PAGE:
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Ketchum v. Saint-Gobain Corp.

United States District Court, W.D. Louisiana, Lake Charles Division

July 22, 2019





         Before the Court are cross-motions for summary judgment filed by Plaintiff, John R. Ketchum (#29) and Defendant, Saint-Gobain Corp. Each party maintains that because there is no genuine issue of material fact, they are entitled to judgment as a matter of law pursuant to Rule 56 of the Federal Rules of Civil Procedure. For the following reasons, the motion filed by Plaintiff will be granted, and the motion filed by Defendant will be denied. Because the motions encompass the same issues, they will be addressed concomitantly.


         Ketchum began working for what would become Saint-Gobain Corporation on January 13, 1975.[1]Ketchum participated in the Saint-Gobain Retirement Income Plan, CertainTeed Corporation Hourly-Rated Employees' Pension Plan (the "Plan").[2] The parties agree that the Plan is governed by the Employee Retirement Income Security Act ("ERISA").[3]

         On March 1, 2011, Ketchum was injured on the job and received workers' compensation from March 2, 2011, through June 21, 2016.[4] From September 1, 2011, through March 1, 2014, Ketchum received company long-term disability benefits; these benefits were terminated when Ketchum opted to receive a settlement in lieu of monthly payments.[5] Ketchum received an award letter from the Social Security Administration ("SSA") on April 22, 2012, indicating that his disability was retroactive to March 1, 2011.

         Ketchum received a letter from the Benefits Committee (hereinafter referred to as the "Committee") dated November 21, 2011, which provided estimated benefit calculations for Early Retirement and Disability Retirement, [6] as well as the requirements to be eligible for Disability Retirement. The letter does not state that a written application is required for eligibility.[7]

         On June 7, 2016, Ketchum notified the Committee that he wished to apply for retroactive retirement disability benefits as of January 1, 2012.[8] On August 4, 2016, the Committee granted Ketchum's request for retirement disability benefits commencing July 1, 2016, but denied his request for the additional retroactive payments.[9] On August 24, 2016, Ketchum's counsel asked the Committee to pay disability benefits retroactive to April 1, 2011, citing the Plan's 2004 Summary Plan Description ("SPD") for the proposition that "disability requirement benefit[s] will begin on the first day of the month following the date you are last credited with an Hour of Service."[10]

         On November 21, 2016, the Committee denied Ketchum's request for retroactive application of disability benefits to April 1, 20 ll.[11] The denial letter advised Ketchum that although the 2004 SPD provided that disability benefits would begin the first day of the month following the last credited Hour of Service, the SPD also provided that a participant "need[s] to apply for [his] benefits no more than 90 days before [he] want[s] payments to begin."[12] The letter further noted that the "Situations that Could Affect Your Benefits" section provides that a "participant's benefits may be lost, reduced, or suspended if the participant 'fail[s] to make proper application for benefits----'"[13] Relying on these two provisions, the letter informed Ketchum that to "receive disability benefits commencing April 1, 2011, Mr. Ketchum should have applied for benefits during the 90-day period ending on April 1, 2011."[14]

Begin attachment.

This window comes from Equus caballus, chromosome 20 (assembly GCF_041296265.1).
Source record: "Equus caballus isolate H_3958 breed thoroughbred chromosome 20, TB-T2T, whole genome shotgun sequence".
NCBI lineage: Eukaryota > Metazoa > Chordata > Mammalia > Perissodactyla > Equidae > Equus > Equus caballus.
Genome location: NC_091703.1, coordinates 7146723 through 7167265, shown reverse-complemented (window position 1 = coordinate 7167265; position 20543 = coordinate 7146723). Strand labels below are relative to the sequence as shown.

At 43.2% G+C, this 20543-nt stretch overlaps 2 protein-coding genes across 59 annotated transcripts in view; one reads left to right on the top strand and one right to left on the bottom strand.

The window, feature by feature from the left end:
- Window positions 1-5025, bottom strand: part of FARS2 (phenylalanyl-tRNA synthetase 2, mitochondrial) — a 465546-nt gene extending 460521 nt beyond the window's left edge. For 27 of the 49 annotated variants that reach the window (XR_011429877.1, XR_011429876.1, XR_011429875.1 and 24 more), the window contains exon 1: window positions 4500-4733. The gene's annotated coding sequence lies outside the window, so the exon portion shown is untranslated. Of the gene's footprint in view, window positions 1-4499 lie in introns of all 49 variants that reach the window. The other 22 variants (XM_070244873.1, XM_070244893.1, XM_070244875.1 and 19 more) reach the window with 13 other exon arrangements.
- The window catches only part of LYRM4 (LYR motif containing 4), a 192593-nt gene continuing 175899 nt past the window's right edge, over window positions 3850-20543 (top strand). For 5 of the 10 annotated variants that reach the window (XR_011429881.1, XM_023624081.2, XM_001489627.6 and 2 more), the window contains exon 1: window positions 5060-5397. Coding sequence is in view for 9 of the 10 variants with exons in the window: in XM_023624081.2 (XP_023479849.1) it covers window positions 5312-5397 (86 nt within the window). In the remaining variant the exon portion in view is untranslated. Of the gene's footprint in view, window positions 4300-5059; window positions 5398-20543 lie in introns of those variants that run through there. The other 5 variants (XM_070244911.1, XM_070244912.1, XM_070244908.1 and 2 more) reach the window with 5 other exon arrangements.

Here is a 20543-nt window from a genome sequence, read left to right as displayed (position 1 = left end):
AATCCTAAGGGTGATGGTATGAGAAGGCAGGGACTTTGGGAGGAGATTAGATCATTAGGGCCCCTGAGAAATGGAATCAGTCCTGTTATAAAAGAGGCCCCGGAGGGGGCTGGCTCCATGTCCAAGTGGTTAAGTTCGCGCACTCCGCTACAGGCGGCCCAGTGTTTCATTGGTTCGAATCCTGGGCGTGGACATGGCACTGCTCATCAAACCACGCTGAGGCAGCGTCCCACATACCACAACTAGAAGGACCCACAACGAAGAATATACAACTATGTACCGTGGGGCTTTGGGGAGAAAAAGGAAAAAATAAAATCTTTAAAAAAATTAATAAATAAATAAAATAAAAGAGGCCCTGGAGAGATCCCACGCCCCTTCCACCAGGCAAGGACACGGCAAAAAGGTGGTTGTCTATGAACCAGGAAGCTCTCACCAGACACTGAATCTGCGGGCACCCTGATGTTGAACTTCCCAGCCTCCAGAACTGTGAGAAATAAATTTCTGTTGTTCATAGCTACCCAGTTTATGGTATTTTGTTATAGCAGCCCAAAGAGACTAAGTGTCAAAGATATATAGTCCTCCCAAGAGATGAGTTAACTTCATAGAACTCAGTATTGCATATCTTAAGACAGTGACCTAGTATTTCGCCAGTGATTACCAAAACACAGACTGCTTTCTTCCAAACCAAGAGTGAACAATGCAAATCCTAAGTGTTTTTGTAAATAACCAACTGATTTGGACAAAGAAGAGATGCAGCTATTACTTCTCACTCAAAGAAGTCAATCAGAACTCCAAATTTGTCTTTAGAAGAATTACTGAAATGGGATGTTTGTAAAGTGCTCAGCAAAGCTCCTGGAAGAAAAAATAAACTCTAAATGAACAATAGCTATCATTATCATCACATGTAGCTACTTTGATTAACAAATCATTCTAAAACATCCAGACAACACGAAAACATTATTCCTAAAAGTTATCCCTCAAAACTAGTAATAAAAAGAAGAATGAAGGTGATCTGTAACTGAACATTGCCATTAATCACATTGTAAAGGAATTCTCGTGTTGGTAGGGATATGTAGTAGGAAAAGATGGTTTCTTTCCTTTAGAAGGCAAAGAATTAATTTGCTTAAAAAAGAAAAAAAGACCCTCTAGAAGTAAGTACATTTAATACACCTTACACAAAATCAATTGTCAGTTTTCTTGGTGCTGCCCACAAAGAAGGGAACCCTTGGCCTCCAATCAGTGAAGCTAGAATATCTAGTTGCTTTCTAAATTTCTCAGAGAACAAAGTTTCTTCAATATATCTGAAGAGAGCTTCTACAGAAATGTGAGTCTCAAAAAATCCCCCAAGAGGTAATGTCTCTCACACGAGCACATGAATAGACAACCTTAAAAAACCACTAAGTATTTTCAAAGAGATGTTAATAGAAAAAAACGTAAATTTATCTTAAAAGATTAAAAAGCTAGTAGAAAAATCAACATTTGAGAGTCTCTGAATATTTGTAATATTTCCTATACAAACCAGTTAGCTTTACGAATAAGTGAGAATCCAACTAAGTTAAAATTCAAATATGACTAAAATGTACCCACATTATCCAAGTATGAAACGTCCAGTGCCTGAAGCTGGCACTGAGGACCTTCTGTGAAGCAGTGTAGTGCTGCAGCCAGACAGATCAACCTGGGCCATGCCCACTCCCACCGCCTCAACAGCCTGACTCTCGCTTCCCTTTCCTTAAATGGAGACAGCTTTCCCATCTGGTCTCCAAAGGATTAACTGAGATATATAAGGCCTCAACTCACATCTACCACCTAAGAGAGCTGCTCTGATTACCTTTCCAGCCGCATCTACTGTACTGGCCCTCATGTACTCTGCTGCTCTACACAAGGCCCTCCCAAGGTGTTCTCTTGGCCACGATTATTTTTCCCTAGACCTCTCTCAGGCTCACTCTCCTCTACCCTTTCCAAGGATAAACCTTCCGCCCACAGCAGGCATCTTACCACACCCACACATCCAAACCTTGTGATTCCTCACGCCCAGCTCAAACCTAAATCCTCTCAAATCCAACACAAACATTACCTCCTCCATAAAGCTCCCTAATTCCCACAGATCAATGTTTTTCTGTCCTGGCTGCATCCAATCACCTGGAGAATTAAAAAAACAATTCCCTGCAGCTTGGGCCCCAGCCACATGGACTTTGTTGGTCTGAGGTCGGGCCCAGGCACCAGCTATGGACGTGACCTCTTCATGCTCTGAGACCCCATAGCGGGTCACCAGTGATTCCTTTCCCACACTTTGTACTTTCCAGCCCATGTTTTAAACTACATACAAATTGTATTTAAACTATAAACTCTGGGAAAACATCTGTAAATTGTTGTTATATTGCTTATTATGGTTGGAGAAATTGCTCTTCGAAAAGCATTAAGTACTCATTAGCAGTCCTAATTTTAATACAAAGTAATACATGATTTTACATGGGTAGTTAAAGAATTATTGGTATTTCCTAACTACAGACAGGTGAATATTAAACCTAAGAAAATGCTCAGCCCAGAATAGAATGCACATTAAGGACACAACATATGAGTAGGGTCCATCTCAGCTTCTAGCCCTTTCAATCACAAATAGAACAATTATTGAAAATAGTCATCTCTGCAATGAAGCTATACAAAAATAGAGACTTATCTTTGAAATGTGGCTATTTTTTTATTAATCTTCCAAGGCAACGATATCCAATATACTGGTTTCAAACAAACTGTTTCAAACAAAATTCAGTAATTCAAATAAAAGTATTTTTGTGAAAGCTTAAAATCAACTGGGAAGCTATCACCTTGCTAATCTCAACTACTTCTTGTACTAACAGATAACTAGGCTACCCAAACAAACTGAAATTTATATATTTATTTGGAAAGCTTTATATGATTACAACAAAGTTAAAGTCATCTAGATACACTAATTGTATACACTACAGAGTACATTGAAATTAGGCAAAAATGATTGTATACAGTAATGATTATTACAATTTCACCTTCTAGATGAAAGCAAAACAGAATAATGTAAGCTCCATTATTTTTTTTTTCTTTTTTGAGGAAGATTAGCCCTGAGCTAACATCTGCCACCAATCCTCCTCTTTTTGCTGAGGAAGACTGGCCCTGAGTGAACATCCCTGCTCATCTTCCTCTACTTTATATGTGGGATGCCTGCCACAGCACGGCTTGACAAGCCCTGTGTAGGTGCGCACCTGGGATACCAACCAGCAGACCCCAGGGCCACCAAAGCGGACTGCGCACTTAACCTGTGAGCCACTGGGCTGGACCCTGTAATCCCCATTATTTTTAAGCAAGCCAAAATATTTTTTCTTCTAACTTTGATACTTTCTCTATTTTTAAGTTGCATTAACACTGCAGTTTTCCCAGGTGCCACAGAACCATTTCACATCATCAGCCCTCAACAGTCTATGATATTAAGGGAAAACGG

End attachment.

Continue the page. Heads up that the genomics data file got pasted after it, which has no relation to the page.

The letter also referred Ketchum to the Plan itself, noting that:

The last sentence of Section 4.3(a) of the Plan permits disability benefits to begin on the first day of the following month following the date the participant was last credited with an hour of service, but only if the participant 'meets all of the above requirements/ including the requirement in the first sentence of this section that the participant complete an application for benefits.[15]

         The letter noted that under Section 8.12(a)-(b), the Plan also provides that '"benefits shall not commence until proper written application for same is received by the Benefits Committee'" and that '"no payments shall be made for the period in which benefits would have been payable pursuant to SectionD...4.3. [disability benefits], if the Participant or Spouse had made timely application....'"[16] In other words, this provision prohibits retroactive disability benefits.

         Under Section 4.3(a) of the Plan, Ketchum's "disability benefits will continue until he reaches his normal retirement date (i.e. the first day of the month following his 65thbirthday or August 1, 2017)...."[17] The letter further advised that "following the cessation of disability benefits, Mr. Ketchum may elect a retirement benefit from the Plan."[18] On March 31, 2017, the Committee denied Ketchum's final appeal under Sections 4.3 and 8.12 of the Plan, which the Committee interpreted to prohibit retroactive disability benefits.[19]

         Ketchum maintains that the Committee wrongfully denied his claim for retroactive disability benefits.[20] First, Ketchum argues that there are ambiguities throughout the Summary Plan Description ("SPD") and the Plan as well as conflicts between the two. Next, Ketchum argues that the Committee's reading of the Plan leads to an unexpected and unreasonable outcome which does not achieve the goals of ERISA, and finally, the Committee's interpretation of the Plan is unfair.